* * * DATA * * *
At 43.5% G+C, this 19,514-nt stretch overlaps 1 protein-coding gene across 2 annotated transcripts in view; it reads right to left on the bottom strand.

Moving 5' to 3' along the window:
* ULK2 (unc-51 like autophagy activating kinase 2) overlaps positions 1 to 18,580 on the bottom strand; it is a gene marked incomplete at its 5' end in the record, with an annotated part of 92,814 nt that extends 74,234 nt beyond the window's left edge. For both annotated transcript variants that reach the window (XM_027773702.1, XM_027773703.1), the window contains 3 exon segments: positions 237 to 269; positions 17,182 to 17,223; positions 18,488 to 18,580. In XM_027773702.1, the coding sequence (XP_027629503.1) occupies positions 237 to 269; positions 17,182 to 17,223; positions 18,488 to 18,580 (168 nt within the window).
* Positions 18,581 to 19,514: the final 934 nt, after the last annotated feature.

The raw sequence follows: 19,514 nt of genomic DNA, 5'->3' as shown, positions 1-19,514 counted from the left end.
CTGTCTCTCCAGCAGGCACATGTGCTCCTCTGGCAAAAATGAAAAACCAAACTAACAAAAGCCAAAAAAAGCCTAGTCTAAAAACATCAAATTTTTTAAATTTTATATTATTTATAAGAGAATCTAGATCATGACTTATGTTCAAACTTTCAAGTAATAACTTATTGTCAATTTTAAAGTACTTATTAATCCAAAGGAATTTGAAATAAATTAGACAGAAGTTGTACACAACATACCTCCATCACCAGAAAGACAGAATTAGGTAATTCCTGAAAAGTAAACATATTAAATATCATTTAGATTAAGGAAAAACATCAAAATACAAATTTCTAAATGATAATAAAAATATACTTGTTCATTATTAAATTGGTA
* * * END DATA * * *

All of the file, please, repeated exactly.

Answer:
At 43.5% G+C, this 19,514-nt stretch overlaps 1 protein-coding gene across 2 annotated transcripts in view; it reads right to left on the bottom strand.

Moving 5' to 3' along the window:
* ULK2 (unc-51 like autophagy activating kinase 2) overlaps positions 1 to 18,580 on the bottom strand; it is a gene marked incomplete at its 5' end in the record, with an annotated part of 92,814 nt that extends 74,234 nt beyond the window's left edge. For both annotated transcript variants that reach the window (XM_027773702.1, XM_027773703.1), the window contains 3 exon segments: positions 237 to 269; positions 17,182 to 17,223; positions 18,488 to 18,580. In XM_027773702.1, the coding sequence (XP_027629503.1) occupies positions 237 to 269; positions 17,182 to 17,223; positions 18,488 to 18,580 (168 nt within the window).
* Positions 18,581 to 19,514: the final 934 nt, after the last annotated feature.

The raw sequence follows: 19,514 nt of genomic DNA, 5'->3' as shown, positions 1-19,514 counted from the left end.
CTGTCTCTCCAGCAGGCACATGTGCTCCTCTGGCAAAAATGAAAAACCAAACTAACAAAAGCCAAAAAAAGCCTAGTCTAAAAACATCAAATTTTTTAAATTTTATATTATTTATAAGAGAATCTAGATCATGACTTATGTTCAAACTTTCAAGTAATAACTTATTGTCAATTTTAAAGTACTTATTAATCCAAAGGAATTTGAAATAAATTAGACAGAAGTTGTACACAACATACCTCCATCACCAGAAAGACAGAATTAGGTAATTCCTGAAAAGTAAACATATTAAATATCATTTAGATTAAGGAAAAACATCAAAATACAAATTTCTAAATGATAATAAAAATATACTTGTTCATTATTAAATTGGTA